"Fallujah" is billed as a realistic take on the United States military's attack on the Iraqi city, told over a period of six days.
"We replicate a specific and accurate timeline--we mean six days literally," said Atomic Games president Peter Tamte to the Wall Street Journal. "We track several units through the process and you get to know what it was like from day to day." nope Atomic conducted extensive research for the game, consulting with more than three dozen US soldiers that fought in Fallujah. Marine sergeant Eddie Garcia, who served as a consultant on the project, says the game will "add some humanity to the subject."
"It's easy to be an armchair quarterback [about war] when you're at home," said Garcia. "There were 19-year-olds in the Marines making life-altering changes."
The title has been tailored around the experiences of the soldiers. Because troops were more likely to knock over a building than risk running through them, the game will feature a robust physics engine to enable realistic environment destruction.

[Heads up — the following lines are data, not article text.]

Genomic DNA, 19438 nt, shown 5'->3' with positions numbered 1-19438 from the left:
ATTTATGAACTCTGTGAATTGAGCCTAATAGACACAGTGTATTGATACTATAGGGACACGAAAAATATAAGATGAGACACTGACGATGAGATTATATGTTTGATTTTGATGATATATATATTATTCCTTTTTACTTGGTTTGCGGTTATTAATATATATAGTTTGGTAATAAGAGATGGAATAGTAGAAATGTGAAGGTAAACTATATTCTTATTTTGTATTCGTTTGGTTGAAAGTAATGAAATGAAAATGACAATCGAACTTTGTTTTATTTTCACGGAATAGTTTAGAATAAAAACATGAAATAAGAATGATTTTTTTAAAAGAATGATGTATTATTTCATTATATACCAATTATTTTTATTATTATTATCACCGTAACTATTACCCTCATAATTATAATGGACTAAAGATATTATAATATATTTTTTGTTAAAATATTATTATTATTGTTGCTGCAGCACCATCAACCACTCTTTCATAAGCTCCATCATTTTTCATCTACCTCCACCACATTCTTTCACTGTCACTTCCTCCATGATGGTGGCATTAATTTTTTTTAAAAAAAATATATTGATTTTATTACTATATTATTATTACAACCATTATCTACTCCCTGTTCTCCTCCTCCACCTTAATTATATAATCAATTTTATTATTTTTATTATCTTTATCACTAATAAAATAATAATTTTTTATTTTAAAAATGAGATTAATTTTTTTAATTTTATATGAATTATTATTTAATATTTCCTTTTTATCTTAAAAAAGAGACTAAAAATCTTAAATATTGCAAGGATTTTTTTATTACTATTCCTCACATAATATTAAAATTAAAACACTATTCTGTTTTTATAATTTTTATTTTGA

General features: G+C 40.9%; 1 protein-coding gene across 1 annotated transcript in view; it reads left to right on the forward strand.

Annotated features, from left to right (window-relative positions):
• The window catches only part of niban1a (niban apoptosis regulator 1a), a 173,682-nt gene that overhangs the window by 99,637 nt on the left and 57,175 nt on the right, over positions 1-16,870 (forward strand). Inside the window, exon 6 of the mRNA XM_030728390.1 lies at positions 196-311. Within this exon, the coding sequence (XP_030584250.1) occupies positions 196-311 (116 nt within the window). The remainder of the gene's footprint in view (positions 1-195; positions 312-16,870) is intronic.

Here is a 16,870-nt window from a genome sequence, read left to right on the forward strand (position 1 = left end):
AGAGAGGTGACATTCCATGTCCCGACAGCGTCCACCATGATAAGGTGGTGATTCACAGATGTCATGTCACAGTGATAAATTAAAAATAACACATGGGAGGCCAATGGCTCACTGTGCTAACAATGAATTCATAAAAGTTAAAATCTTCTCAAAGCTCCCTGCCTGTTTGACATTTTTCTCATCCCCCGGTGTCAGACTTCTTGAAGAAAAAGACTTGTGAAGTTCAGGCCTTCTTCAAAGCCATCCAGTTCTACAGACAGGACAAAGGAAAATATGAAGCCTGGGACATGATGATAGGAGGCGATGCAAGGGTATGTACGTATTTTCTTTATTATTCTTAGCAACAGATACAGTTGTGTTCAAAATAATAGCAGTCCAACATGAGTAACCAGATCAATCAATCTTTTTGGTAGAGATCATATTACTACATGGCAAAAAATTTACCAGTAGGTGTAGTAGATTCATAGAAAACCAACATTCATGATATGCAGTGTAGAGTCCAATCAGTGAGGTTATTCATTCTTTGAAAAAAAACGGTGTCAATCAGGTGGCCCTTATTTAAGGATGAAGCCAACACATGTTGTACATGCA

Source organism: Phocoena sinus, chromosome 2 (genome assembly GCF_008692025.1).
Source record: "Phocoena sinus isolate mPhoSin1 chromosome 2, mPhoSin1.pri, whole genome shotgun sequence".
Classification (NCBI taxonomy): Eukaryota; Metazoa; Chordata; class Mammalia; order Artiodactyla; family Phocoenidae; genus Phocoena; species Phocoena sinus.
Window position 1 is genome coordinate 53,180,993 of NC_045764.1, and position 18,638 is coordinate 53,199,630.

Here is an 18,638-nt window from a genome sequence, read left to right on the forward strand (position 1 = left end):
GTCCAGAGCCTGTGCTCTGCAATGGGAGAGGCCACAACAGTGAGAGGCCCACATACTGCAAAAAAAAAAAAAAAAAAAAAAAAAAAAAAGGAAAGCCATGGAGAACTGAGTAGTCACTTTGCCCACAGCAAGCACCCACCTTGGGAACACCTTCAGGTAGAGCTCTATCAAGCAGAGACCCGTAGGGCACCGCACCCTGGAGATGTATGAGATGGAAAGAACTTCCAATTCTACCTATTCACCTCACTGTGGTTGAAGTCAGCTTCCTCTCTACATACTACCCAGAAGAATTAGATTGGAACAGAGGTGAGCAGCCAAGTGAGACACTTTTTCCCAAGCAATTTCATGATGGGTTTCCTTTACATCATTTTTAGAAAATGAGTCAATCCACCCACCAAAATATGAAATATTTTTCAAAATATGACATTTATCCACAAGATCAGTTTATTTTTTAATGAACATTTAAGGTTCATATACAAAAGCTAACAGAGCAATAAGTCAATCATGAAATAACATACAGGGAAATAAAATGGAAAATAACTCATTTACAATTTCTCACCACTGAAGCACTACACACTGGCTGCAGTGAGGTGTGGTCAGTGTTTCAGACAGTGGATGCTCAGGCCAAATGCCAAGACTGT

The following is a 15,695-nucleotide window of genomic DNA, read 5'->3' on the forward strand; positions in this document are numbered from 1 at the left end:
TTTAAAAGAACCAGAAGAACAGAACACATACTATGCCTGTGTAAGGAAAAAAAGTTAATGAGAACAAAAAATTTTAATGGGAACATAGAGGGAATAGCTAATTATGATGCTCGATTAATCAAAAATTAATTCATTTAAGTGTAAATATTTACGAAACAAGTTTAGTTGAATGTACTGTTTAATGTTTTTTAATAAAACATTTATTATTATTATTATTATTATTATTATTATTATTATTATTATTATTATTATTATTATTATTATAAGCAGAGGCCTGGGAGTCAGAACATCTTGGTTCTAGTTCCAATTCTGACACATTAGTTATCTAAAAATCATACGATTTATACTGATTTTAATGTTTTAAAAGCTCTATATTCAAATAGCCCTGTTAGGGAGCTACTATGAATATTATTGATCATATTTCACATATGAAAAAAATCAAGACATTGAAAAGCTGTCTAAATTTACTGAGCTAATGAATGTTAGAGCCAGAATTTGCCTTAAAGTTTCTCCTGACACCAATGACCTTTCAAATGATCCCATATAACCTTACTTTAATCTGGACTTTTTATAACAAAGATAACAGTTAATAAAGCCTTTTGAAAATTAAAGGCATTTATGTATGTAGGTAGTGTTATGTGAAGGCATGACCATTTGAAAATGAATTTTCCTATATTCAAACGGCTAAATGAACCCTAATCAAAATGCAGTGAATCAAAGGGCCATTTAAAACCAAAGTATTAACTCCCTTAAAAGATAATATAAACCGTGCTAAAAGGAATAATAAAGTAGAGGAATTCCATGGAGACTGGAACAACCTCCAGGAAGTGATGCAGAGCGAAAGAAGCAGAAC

The subject matter carries an obvious potential for controversy. Atomic Games admits that it has yet to decide whether players will be able to take on the role of Iraqi forces.
"The process of constructing the game will have built-in decisions made by the creators that will have ideological overtones," said NYU assistant professor of global media Aram Sinnreich. "What goes in their product constitutes a bias."
"We're not trying to make social commentary," remarked Konami marketing VP Anthony Crouts. "We're not pro-war. We're not trying to make people feel uncomfortable. We just want to bring a compelling entertainment experience. At the end of the day, it's just a game."
Commentators will have plenty of time to debate that last point, with Six Days in Fallujah set for release sometime in 2010.